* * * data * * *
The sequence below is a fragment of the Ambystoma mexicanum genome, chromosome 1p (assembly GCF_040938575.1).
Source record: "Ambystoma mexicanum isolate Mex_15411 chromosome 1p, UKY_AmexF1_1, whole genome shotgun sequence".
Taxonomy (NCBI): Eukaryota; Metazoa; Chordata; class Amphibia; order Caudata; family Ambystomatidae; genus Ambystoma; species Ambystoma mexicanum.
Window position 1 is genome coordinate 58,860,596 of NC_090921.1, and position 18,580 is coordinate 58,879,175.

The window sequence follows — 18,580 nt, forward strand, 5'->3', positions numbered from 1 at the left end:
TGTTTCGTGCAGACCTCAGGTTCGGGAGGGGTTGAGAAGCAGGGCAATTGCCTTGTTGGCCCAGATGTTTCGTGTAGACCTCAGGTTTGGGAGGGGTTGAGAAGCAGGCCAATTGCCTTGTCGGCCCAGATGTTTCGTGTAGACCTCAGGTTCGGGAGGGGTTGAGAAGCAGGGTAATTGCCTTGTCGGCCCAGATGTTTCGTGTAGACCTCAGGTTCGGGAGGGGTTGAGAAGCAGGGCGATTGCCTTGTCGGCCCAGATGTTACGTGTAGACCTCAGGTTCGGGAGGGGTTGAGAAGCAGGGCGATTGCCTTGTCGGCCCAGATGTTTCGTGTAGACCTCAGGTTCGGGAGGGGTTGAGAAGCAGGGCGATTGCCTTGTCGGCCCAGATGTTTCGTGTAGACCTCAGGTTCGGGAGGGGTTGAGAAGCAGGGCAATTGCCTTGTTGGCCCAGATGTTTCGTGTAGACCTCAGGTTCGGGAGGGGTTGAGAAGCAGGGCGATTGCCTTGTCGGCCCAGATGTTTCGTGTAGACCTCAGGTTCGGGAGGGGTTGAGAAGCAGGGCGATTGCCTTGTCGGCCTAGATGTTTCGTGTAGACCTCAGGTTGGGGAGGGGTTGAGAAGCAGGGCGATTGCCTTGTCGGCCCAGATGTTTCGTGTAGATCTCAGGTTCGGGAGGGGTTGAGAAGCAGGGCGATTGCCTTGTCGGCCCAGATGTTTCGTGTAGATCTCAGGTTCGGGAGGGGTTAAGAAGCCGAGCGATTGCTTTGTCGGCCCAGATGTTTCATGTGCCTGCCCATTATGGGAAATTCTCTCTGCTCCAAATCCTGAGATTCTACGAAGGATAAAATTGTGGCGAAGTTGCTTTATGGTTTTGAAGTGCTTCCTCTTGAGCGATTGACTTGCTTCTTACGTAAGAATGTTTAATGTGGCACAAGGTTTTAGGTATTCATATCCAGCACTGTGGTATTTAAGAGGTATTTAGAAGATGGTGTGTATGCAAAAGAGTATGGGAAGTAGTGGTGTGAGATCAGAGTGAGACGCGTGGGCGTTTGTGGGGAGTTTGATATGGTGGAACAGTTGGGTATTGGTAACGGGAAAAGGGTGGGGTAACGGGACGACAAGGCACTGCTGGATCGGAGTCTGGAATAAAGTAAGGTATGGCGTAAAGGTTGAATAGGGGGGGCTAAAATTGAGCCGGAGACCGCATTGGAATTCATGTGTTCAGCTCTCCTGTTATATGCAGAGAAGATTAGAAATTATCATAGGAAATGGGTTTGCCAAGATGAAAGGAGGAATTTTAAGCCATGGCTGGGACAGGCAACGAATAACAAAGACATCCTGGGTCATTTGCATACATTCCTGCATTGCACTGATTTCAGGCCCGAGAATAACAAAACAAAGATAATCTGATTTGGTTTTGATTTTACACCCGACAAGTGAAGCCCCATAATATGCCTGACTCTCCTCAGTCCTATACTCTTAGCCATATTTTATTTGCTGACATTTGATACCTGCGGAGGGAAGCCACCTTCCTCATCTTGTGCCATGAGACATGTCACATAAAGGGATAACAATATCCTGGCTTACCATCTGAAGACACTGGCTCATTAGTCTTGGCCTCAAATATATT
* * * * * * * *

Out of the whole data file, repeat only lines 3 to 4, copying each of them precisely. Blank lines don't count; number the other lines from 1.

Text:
Taxonomy (NCBI): Eukaryota; Metazoa; Chordata; class Amphibia; order Caudata; family Ambystomatidae; genus Ambystoma; species Ambystoma mexicanum.
Window position 1 is genome coordinate 58,860,596 of NC_090921.1, and position 18,580 is coordinate 58,879,175.